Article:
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Park in the Tide Mill Car Park. At the entrance to the car park is a board
giving details of various walks around Bartley Water (what is, in effect, the Mill Pond).
Ignore this, however, and take a look at the stone plaque on the other side of the car park entrance.
Cross the road and go down the track to the left of the bungalow.
As you cross the road, look up the hill to the church, St Maryʼs Eling,
and marvel at the perfect position that the medieval builders chose.
Then marvel at the crass insensitivity of the Electricity Company who have covered this view with poles and cables.
The track brings you out on a large area of public open space, with lovely views of Southampton Container Terminal (no, honestly, itʼs better than it sounds).
Walk along the shore until you get to a large day mark; ships use this and its brother nearer the church to ensure that they are in the deep water channel.
Technically the footpath ends here, but there is a well trodden path along the shore,
which eventually climbs up the bank and through some delightful old woodlands before eventually petering out by the salt marshes.
This path has, presumably, been made by the residents of the static caravan park (an area perhaps better avoided).
Retrace your steps to the day mark, then head up the hill along the path through the churchyard. The church
(which has its own web site) is normally kept locked (again a reminder that this is a largely industrial area).
Walk down the steps and back down the road to the car park.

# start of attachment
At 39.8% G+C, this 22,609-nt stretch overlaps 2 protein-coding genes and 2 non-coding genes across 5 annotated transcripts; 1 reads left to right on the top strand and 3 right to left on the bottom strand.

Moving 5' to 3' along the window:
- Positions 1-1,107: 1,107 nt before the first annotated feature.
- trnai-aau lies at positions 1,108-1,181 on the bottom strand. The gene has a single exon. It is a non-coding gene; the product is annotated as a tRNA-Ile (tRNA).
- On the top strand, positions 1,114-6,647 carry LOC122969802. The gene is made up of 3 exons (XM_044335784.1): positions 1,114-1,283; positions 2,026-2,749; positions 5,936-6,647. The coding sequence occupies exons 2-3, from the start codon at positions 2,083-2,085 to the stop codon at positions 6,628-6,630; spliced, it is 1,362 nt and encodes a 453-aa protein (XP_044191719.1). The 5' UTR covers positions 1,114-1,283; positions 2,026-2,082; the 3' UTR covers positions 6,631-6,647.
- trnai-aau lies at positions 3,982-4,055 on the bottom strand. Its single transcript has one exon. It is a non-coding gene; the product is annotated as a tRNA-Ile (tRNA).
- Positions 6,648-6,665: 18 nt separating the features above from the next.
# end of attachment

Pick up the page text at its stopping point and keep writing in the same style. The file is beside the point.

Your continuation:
Eling Tide Mill is one of only two remaining operating tide mills in the United Kingdom.
The other is Woodbridge Tide Mill in Suffolk.
The current mill dates from the 1770s when it (and the dam) were completely rebuilt after a bad series of storms and floods.
However there is mention of two mills at Eling in the Domesday Book, although we cannot be certain either was on this site.
The milling machinery was last replaced in 1892, when the old wooden undershot wheels and main gearing were replaced by
cast iron Poncelet wheels (which increased the efficiency)
with cast iron axles and gears. The mill was abandoned in 1946, and just left to rot.
Then in 1975 the mill was bought by New Forest District Council mainly to secure the causeway and bridge. Once they realised the importance of the mill, and began work to restore it,
in conjunction with the newly formed Totton and Eling Historical Society. The mill reopened in 1980, and was run by the Eling Tide Mill Trust until the beginning of 2009
when Totton and Eling Town Council who took over the job.
It has to be said that the restoration was not entirely sympathetic; the glass panelled partitions and yellow metal barriers are more 1970s than 1770s but,
that said, enough of the old mill survives to give a good idea of what it might have been like in its heyday.
Due to problems with the sluice gate, the mill was out of action at the time of my visit (2014) and was looking a bit sorry for itself.
Check the official site for the latest news along with details of opening times, milling times, admission prices, etc.